Taxi Driver critique

by Gregster


Taxi Driver” brings a dread and discomfort to the screen that few films have. It is perhaps the most deranged noir film ever made. The film puts us in the head of a reprehensible character and we are forced to understand his pathology.  It is one of the few films that can rank among the novels of the existentialist movement. The film is also one of the few American films that is on par with the works of Bergman in its explorations of human nature. The film is a landmark in visual style, acting and screenwriting. It also introduces one of the most fascinating characters in fiction. Travis Bickle is a walking contradiction as Cybil Sheppard’s Betsy tells him in the film, which is an understatement. Travis is violent and tormented by his existence as a human being.  What is fascinating is that we don’t really know why Travis is the way he is, we are never given any insight to what made him this way.

The little insight we have of his past is he was a Vietnam veteran and that he has insomnia. Kolker compares Bickel to two icons of cinema Ethan Edwards of John Ford’s “The Searchers” and Norman Bates of Alfred Hitchcock’s “Psycho” in regards to Travis’s lineage, “Travis Bickle is the legitimate child of John Wayne and Norman Bates: pure, self-righteous, violent ego and grinning, homicidal lunatic, each the obverse of the other, each equally dangerous.” (Kolker 239) Travis is the missing link between Norman Bates and Ethan Edwards. Travis awkwardness and Midwestern behavior comes out of Bates and his deep self righteousness, racism and mission to save a young woman who does not want to be saved comes from Edwards.

As a writer I am astonished at the screenplay. The screenplay by Paul Schrader is one of the most literary screenplays ever produced in America.  Schrader’s script takes a film noir plot and instills in it the psychological underpinnings and questions of Dostoyevsky. It makes sense the script has an influence of Dostoyevsky since in Biskind it is declared, “He rewrote the Taxi Driver script, wanted it to be an American Notes from the Underground, an American Pickpocket.” (Biskind 295)  Schrader in creating Travis Bickel gives an insight on loneliness but self-imposed loneliness.  Schrader went into great depth in the documentary “God’s Lonely Man” on the “Taxi Driver” DVD Schrader states when talking about the script being about loneliness; “We are not lonely by nature we make ourselves lonely. Travis makes himself lonely” (Schrader).  Schrader is right Travis causes his loneliness by pushing people away through his actions and behavior.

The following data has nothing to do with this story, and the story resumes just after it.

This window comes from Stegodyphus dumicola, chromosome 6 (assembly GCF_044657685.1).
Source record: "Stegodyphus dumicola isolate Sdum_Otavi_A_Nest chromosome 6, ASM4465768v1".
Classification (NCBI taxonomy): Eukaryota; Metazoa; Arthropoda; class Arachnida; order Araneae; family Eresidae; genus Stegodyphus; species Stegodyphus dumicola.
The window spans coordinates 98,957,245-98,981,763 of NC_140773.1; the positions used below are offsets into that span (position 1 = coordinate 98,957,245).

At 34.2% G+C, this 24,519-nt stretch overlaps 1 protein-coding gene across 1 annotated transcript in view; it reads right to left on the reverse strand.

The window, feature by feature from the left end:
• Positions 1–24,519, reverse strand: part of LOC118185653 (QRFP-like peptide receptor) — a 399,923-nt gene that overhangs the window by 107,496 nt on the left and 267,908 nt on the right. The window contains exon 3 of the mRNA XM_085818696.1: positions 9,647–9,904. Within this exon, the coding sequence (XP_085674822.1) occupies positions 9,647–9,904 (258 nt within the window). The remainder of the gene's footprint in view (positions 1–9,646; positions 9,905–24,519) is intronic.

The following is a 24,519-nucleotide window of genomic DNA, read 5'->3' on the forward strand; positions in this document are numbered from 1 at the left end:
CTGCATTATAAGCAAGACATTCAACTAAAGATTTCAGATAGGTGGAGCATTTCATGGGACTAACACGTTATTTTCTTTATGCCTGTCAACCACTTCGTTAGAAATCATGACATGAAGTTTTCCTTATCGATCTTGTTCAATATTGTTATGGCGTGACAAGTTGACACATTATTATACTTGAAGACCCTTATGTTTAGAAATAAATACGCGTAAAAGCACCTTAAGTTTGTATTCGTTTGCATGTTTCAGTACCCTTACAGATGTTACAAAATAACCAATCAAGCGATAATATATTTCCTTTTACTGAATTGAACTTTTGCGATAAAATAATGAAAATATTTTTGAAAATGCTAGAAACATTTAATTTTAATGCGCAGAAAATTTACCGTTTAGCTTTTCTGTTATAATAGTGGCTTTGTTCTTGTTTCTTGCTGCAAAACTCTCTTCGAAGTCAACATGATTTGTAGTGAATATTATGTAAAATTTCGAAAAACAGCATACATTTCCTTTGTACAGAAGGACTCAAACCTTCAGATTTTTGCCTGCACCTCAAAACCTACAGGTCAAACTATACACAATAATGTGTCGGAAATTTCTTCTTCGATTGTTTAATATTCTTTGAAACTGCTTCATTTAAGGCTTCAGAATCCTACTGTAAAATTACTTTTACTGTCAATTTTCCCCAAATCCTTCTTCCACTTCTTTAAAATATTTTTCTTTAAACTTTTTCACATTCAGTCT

Scorsese as director of the film creates a visual style that brings the audience into Travis’s warped psyche. Scorsese and his director of photography Michael Chapman’s decision in regards to the cinematography was all of Travis’s scenes are from his point of view. This allows for the viewer to relate to Travis. This is clear in the use of close ups on Travis’s eyes and the point of view shots of Travis looking at what he despises about the world. One particular shot that shows this is in a shot of pimps who are African American in a cafeteria, the way it is shot causes the viewer to be repelled by these characters not because they are pimps but because they are black the same reason Bickel does because of his casual and not quite understood racism. In certain points of the film scenes that do not even include Travis in the scene it is from his point of view. In a scene between Iris and Sport that shows the revolting pimp being romantic with the child prostitute, through a shot of Travis Bickle outside as the scene ends it stays with the film’s subjective visual style. Yet one shot in the film that shows Travis Bickel’s personality and pain is in a scene when he is talking to Betsy on the phone after the date where he is asking her when will they see each other again, as it becomes more obvious that Betsy wants nothing to do with him the camera tracks away from Travis and focuses on a vacant hallway because it is too painful to watch.